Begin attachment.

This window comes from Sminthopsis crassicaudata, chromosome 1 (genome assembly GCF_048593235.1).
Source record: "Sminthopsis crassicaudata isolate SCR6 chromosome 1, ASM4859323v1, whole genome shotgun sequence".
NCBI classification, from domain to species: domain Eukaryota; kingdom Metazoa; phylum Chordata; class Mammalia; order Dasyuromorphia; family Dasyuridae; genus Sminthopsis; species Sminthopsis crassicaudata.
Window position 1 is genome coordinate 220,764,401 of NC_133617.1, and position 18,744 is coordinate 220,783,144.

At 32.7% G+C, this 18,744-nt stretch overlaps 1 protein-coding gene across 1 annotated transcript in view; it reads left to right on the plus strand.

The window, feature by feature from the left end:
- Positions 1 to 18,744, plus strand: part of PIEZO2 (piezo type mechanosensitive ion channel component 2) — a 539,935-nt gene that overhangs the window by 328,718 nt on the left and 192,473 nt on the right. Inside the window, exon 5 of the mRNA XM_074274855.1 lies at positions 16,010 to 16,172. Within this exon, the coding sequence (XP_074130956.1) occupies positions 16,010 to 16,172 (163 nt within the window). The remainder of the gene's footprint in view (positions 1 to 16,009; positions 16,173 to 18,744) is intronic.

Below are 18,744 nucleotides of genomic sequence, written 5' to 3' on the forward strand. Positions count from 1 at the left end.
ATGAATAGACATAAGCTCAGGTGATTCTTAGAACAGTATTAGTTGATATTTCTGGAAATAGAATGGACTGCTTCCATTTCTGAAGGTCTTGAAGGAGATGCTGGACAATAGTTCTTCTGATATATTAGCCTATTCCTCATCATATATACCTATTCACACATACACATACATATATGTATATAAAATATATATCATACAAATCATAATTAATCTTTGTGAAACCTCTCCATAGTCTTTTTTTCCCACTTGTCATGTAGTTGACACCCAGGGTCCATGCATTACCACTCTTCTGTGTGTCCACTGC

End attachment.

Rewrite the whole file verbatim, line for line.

This window comes from Sminthopsis crassicaudata, chromosome 1 (genome assembly GCF_048593235.1).
Source record: "Sminthopsis crassicaudata isolate SCR6 chromosome 1, ASM4859323v1, whole genome shotgun sequence".
NCBI classification, from domain to species: domain Eukaryota; kingdom Metazoa; phylum Chordata; class Mammalia; order Dasyuromorphia; family Dasyuridae; genus Sminthopsis; species Sminthopsis crassicaudata.
Window position 1 is genome coordinate 220,764,401 of NC_133617.1, and position 18,744 is coordinate 220,783,144.

At 32.7% G+C, this 18,744-nt stretch overlaps 1 protein-coding gene across 1 annotated transcript in view; it reads left to right on the plus strand.

The window, feature by feature from the left end:
- Positions 1 to 18,744, plus strand: part of PIEZO2 (piezo type mechanosensitive ion channel component 2) — a 539,935-nt gene that overhangs the window by 328,718 nt on the left and 192,473 nt on the right. Inside the window, exon 5 of the mRNA XM_074274855.1 lies at positions 16,010 to 16,172. Within this exon, the coding sequence (XP_074130956.1) occupies positions 16,010 to 16,172 (163 nt within the window). The remainder of the gene's footprint in view (positions 1 to 16,009; positions 16,173 to 18,744) is intronic.

Below are 18,744 nucleotides of genomic sequence, written 5' to 3' on the forward strand. Positions count from 1 at the left end.
ATGAATAGACATAAGCTCAGGTGATTCTTAGAACAGTATTAGTTGATATTTCTGGAAATAGAATGGACTGCTTCCATTTCTGAAGGTCTTGAAGGAGATGCTGGACAATAGTTCTTCTGATATATTAGCCTATTCCTCATCATATATACCTATTCACACATACACATACATATATGTATATAAAATATATATCATACAAATCATAATTAATCTTTGTGAAACCTCTCCATAGTCTTTTTTTCCCACTTGTCATGTAGTTGACACCCAGGGTCCATGCATTACCACTCTTCTGTGTGTCCACTGC